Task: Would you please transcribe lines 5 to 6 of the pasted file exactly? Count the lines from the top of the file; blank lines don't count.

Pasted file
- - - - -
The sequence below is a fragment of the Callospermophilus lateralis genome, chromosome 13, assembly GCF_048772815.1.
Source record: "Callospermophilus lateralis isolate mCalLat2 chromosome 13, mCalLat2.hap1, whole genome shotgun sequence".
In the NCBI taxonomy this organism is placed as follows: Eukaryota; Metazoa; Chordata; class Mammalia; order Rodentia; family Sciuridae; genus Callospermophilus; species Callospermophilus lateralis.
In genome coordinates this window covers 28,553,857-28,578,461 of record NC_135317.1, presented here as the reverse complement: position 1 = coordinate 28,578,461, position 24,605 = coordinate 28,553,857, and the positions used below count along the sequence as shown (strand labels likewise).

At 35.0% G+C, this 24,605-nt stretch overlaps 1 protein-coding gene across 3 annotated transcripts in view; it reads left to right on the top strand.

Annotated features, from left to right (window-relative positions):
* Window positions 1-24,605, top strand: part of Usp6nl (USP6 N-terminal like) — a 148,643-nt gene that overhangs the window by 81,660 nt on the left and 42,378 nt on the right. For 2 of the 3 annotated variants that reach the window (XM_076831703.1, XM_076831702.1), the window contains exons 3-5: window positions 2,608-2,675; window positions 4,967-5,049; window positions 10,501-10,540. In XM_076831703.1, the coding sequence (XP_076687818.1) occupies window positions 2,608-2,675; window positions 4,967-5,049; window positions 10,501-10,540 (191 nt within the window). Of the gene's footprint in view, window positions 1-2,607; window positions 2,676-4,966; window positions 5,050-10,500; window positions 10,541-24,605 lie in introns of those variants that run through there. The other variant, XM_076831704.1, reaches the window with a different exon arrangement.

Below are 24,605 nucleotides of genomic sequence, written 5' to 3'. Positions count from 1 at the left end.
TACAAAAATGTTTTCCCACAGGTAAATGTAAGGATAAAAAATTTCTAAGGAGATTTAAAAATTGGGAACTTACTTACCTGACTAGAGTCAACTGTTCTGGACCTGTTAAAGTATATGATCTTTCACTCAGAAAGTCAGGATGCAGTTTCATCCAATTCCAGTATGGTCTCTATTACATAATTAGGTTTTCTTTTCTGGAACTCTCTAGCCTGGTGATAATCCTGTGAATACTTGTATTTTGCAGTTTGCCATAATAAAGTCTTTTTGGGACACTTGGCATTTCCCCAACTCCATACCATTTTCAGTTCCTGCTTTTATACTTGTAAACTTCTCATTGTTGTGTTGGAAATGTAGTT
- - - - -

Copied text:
At 35.0% G+C, this 24,605-nt stretch overlaps 1 protein-coding gene across 3 annotated transcripts in view; it reads left to right on the top strand.

Annotated features, from left to right (window-relative positions):